Jordan grew up in Atlanta, Georgia, and graduated in 1957 from DePauw University. In the early 1960s, he started his civil rights career, most notably being a part of a team of lawyers that desegregated the University of Georgia. He then continued to work for multiple civil rights organizations until the late 1980s. In the early 1990s, he became a close ally and friend of Bill Clinton and he served as part of Clinton's transition team. Forbes: Prominent Civil Rights Leader Vernon Jordan Dead At 85
Larry KramerLarry Kramer, Pioneering AIDS Activist, Playwright and Writer
Larry Kramer was one of the first activists against AIDS, back when the disease didn't even have a name. His outspoken activism helped to shift national health policy in the 1980s and ’90s.  “An author, essayist and playwright — notably hailed for his autobiographical 1985 play, “The Normal Heart” — Mr. Kramer had feet in both the world of letters and the public sphere. In 1981 he was a founder of the Gay Men’s Health Crisis, the first service organization for H.I.V.-positive people.” NY Times - Larry Kramer - AIDS Activist Dies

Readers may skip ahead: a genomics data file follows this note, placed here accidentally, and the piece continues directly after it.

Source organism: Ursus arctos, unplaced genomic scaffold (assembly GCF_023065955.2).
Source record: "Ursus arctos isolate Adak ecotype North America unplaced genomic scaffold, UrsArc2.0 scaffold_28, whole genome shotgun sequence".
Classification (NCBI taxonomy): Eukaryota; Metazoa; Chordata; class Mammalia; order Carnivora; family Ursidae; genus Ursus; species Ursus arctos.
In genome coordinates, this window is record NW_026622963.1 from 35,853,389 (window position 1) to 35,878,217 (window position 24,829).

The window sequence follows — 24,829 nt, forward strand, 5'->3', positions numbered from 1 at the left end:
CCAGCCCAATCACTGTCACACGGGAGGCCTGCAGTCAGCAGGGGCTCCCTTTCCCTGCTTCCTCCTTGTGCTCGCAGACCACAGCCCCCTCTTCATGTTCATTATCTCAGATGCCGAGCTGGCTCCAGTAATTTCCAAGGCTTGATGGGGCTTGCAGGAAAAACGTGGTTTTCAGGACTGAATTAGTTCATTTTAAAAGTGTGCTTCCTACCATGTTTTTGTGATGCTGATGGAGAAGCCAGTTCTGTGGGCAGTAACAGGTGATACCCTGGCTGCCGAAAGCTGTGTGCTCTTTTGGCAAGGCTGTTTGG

U. S. Representative John LewisU. S. Representative John Lewis, Civil Rights Icon
John Lewis was an American statesman and civil rights activist who served in the United States House of Representatives for Georgia's 5th congressional district from 1987 until his death in 2020. He was the chairman of the Student Nonviolent Coordinating Committee (SNCC) from 1963 to 1966. Lewis was one of the "Big Six" leaders of groups who organized the 1963 March on Washington. He fulfilled many key roles in the civil rights movement and its actions to end legalized racial segregation in the United States. In 1965, Lewis led the first of three Selma to Montgomery marches across the Edmund Pettus Bridge.